If you have not previously enabled some sort of auditing, there is not a tool that can report this after the file has been modified. You can get the date and time of when the file was last modified, but not a revision history.
Moving forward, you could install, setup, enable the
auditctl man page:
Insert a watch for the file system object at path. You cannot insert
a watch to the top level directory. This is prohibited by the kernel.
Wildcards are not supported either and will generate a warning. The way
that watches work is by tracking the inode internally. If you place a
watch on a file, its the same as using the -F path option on a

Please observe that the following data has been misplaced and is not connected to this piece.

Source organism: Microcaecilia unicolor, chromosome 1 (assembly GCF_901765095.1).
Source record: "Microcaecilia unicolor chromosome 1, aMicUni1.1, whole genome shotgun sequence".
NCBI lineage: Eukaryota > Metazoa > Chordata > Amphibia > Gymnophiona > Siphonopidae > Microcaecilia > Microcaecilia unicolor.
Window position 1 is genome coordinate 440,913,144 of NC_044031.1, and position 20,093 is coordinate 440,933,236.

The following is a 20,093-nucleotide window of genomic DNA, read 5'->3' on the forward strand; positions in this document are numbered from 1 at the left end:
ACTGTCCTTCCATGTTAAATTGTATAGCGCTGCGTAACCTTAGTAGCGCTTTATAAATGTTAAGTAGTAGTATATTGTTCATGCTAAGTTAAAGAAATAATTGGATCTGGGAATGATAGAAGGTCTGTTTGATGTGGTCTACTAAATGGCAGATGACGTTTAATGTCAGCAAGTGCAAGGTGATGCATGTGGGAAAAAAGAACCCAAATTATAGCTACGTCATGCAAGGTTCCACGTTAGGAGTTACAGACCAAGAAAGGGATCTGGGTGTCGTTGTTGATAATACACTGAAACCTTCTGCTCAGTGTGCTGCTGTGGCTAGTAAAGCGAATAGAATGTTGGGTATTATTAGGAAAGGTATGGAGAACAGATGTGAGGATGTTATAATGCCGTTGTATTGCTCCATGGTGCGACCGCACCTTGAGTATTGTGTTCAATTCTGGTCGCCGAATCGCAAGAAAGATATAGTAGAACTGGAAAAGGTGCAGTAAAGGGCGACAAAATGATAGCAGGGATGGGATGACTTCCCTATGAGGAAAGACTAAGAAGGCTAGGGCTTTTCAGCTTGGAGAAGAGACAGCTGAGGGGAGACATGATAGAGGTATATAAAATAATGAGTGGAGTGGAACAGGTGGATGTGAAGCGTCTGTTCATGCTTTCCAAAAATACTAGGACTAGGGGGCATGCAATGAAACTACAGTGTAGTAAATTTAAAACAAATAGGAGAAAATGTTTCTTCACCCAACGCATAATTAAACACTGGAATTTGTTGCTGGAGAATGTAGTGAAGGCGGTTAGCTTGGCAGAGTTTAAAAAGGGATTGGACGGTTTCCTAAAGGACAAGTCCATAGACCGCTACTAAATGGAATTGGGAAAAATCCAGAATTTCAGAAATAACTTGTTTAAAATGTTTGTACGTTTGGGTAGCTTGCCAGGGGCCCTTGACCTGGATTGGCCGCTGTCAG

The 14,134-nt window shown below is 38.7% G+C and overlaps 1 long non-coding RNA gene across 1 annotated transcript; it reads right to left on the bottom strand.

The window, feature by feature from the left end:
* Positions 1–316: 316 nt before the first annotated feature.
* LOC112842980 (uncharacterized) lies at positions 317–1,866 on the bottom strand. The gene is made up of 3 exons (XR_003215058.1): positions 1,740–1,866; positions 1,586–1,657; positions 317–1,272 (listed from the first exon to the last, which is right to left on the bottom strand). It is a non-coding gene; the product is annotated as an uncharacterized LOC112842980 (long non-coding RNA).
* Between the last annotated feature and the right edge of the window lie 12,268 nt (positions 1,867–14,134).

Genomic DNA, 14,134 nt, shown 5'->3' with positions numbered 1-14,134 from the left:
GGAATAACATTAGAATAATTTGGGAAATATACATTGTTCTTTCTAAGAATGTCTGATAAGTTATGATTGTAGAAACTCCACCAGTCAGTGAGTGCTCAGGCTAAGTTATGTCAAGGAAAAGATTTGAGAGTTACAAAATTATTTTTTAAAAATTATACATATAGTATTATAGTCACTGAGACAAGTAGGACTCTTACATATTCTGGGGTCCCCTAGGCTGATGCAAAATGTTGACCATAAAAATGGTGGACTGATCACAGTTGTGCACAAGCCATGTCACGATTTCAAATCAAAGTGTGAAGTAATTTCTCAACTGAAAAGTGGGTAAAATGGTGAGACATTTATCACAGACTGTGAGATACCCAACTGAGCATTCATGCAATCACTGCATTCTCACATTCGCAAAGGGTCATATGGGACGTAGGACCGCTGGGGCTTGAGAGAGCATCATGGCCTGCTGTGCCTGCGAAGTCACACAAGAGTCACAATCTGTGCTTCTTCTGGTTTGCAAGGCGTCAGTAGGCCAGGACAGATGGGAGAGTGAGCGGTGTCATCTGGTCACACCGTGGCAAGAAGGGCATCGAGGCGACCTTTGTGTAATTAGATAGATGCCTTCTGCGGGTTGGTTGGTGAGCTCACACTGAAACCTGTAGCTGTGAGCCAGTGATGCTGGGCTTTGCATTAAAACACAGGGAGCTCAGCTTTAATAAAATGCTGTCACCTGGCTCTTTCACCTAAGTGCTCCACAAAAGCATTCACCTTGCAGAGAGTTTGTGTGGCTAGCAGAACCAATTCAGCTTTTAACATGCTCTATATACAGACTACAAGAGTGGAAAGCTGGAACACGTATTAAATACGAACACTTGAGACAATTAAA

syscall rule. If you place a watch on a directory, its the same as using
the -F dir option on a syscall rule. The -w form of writing watches
is for backwards compatibility and the syscall based form is more
expressive. Unlike most syscall auditing rules, watches do not impact
performance based on the number of rules sent to the kernel. The only
valid options when using a watch are the -p and -k. If you need to
anything fancy like audit a specific user accessing a file, then use
the syscall auditing form with the path or dir fields.
There is more discussion about this in the question Logging hidden file creations